Considering the last layer, it is interesting to analyse how much time the respondents spend on training themselves. If the two most important age groups' values are analysed, it can be seen that the younger age group (25–34) spends more time on training (M 25-34 = 2.78, SD25-34 = 1.071; M 35-44 = 2.57, SD35-44 = 0.908) than the older one (35–44). The significance level of the Levene's test is 0.287, so homogeneity of variance persists, and the F test of variance analysis can be conducted with enough reliability. Based on the results of the F test, in the ANOVA table, the significance level is 0.004, so the time spent on training differs based on the analysed age groups significantly. When the money spent on self-development was asked, the younger age group seemed to spend more on their self-development (M 25-34 = 2.66, SD25-34 = 1.249; M 35-44 = 2.49, SD35-44 = 1.212), but the difference did not seem to be significant between the two age groups. If the whole sample is viewed, there is significant difference (sig = 0.000) among the age groups, and the Levene's test is 0.000, showing homogeneity of variance, so F test can be conducted with enough reliability. In the case of money spent of self-development, there was no significant difference among the age groups in the whole sample. Our results are summarized in Table 3.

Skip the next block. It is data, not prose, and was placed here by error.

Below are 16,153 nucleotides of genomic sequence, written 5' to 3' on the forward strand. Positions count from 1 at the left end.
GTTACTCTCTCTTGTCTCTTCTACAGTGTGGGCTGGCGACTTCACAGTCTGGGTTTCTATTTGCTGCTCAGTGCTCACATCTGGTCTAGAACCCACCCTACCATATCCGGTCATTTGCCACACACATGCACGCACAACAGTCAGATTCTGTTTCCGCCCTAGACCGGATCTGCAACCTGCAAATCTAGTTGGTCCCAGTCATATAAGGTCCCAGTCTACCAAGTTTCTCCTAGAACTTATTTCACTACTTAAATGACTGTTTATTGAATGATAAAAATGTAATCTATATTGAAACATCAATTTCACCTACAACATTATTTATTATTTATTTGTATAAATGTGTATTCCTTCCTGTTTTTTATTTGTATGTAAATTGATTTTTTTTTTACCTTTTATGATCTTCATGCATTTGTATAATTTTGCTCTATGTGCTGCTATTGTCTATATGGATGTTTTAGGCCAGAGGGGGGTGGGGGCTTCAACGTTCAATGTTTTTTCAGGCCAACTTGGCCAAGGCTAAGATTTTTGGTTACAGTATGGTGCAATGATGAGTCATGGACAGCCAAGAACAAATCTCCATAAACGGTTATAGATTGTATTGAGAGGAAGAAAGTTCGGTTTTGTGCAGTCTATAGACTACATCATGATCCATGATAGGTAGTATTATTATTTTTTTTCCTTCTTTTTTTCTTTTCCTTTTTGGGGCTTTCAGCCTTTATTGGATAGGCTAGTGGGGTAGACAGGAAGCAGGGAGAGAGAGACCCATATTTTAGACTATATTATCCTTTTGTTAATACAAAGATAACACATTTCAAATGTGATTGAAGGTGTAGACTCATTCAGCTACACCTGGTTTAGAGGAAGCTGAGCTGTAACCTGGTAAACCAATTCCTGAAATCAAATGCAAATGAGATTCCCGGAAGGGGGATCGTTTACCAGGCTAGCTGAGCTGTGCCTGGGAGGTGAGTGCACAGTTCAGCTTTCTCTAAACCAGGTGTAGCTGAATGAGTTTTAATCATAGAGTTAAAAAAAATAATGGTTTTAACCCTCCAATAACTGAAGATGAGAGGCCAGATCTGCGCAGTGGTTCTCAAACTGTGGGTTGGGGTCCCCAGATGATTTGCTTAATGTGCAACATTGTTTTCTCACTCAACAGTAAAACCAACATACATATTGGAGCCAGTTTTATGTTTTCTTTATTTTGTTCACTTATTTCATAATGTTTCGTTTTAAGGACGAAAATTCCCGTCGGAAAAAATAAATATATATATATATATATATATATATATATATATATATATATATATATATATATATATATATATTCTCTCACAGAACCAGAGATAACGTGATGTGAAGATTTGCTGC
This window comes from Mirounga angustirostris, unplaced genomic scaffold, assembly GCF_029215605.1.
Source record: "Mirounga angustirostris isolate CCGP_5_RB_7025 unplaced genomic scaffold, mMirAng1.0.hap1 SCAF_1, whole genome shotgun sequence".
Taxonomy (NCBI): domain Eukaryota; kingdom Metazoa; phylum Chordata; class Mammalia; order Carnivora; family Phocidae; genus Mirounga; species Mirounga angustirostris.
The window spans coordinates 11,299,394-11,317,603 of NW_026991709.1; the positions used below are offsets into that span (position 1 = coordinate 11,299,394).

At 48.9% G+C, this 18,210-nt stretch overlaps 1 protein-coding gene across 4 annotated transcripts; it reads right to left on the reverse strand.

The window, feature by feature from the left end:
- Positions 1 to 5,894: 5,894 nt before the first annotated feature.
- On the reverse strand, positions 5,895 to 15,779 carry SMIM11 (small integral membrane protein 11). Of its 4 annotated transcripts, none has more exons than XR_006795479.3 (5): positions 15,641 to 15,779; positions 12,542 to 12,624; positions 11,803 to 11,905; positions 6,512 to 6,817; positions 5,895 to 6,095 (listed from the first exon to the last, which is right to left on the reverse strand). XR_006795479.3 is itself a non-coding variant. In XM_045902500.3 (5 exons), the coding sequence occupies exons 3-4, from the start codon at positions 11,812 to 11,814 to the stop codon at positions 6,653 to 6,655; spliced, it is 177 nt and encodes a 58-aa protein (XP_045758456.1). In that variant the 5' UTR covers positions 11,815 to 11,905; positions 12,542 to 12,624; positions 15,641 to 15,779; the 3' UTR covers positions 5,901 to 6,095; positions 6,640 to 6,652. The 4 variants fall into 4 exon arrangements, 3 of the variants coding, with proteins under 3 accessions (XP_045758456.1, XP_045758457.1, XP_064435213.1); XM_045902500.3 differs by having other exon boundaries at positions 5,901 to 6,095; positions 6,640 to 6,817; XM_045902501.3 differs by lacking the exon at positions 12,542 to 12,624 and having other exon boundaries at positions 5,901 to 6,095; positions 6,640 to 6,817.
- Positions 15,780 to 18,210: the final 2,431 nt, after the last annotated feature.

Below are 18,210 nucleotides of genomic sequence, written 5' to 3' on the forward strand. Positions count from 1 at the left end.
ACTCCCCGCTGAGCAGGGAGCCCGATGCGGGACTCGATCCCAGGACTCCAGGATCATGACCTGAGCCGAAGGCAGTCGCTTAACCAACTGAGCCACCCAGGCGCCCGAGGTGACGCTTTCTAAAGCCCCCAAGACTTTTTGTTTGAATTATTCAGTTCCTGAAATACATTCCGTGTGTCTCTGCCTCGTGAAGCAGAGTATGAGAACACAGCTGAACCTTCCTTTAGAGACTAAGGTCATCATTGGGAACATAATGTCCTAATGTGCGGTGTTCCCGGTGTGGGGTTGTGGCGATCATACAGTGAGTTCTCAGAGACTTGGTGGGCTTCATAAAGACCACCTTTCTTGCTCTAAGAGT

Table 3.

Study 2 results – Business perspective

Layer 1: Infomration processing
Holiday planning (Q10)Analysis used: Crosstabulation, Pearson's Chi-Square Test, Cramer's V; ANOVA, F test, Levene's test